In law, the act of seizing property without compensation and submitting it to the public treasury. Illegal items such as narcotics or firearms, or profits from the sale of illegal items, may be confiscated by the police. Additionally, government action (e.g., zoning or rate setting) that reduces the value of property to an owner so as to make it nearly worthless has been held to constitute confiscation. Seealso eminent domain, search and seizure.
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Such rich prizes often proved too much temptation for the authorities to refrain from abuse out of greed, especially when taxation was relatively low-yielding, not permanent (often requiring assent from estates etc. at a political cost) and aroused far more resistance than 'making criminals pay'.
In airports, potentially dangerous items (such as hazardous chemicals, weapons, and sharp objects) are usually confiscated at inspections. Other items, such as certain food, may also be confiscated, depending on importation laws. Depending on the nature of the items, some may be returned at the end of the flight, while most are discarded or auctioned off. However, customs officers have a disreputable reputation, exercising arbitrary power. The musical comedian Anna Russell had an Irish harp confiscated by the U.S. Customs Service.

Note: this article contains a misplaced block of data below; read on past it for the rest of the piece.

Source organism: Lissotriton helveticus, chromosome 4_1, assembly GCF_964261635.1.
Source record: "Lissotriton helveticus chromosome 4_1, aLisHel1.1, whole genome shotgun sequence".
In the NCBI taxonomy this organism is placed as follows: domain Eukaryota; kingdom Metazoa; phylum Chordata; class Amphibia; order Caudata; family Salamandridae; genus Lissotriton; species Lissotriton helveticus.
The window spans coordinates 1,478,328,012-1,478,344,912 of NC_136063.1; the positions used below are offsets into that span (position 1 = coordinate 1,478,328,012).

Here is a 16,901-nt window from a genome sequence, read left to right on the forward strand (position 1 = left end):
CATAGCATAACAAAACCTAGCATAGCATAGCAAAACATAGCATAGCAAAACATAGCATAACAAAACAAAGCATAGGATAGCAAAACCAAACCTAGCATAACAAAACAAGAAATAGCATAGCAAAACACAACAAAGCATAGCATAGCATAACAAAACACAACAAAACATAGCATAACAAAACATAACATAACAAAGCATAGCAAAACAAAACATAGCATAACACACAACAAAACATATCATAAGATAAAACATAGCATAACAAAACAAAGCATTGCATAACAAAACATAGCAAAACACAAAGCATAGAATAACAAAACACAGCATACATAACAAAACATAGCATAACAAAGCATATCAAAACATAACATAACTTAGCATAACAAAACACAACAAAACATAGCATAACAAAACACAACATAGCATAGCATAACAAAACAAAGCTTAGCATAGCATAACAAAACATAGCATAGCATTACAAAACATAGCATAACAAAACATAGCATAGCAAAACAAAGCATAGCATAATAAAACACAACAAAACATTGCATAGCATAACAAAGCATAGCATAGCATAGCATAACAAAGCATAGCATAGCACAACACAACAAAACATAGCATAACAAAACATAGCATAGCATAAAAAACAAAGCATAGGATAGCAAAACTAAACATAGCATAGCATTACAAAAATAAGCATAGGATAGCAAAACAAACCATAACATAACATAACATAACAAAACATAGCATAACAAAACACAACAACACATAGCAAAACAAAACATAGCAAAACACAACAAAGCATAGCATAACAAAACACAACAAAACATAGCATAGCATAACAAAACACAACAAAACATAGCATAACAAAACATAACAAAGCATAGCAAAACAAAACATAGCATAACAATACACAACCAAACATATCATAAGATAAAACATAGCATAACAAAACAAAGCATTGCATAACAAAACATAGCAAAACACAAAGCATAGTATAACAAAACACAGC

Originally, in Roman law, it was the seizure and transfer of private property to the fiscus by the emperor; hence the appropriation, under legal authority, of private property to the state. In modern, e.g. English law, the term embraces forfeiture in the case of goods, and escheat in the case of lands, for crime or in default of heirs (see also Eminent Domain). Goods may also be confiscated by the state for breaches of statutes relating to customs, excise or explosives. In the United States among the "war measures" during the American Civil War, acts were passed in 1861 and 1862 confiscating, respectively, property used for "insurrectionary purposes" and the property generally of those engaged in rebellion.
A further trend has been the reversal of the burden of proof for the purpose of facilitating confiscation.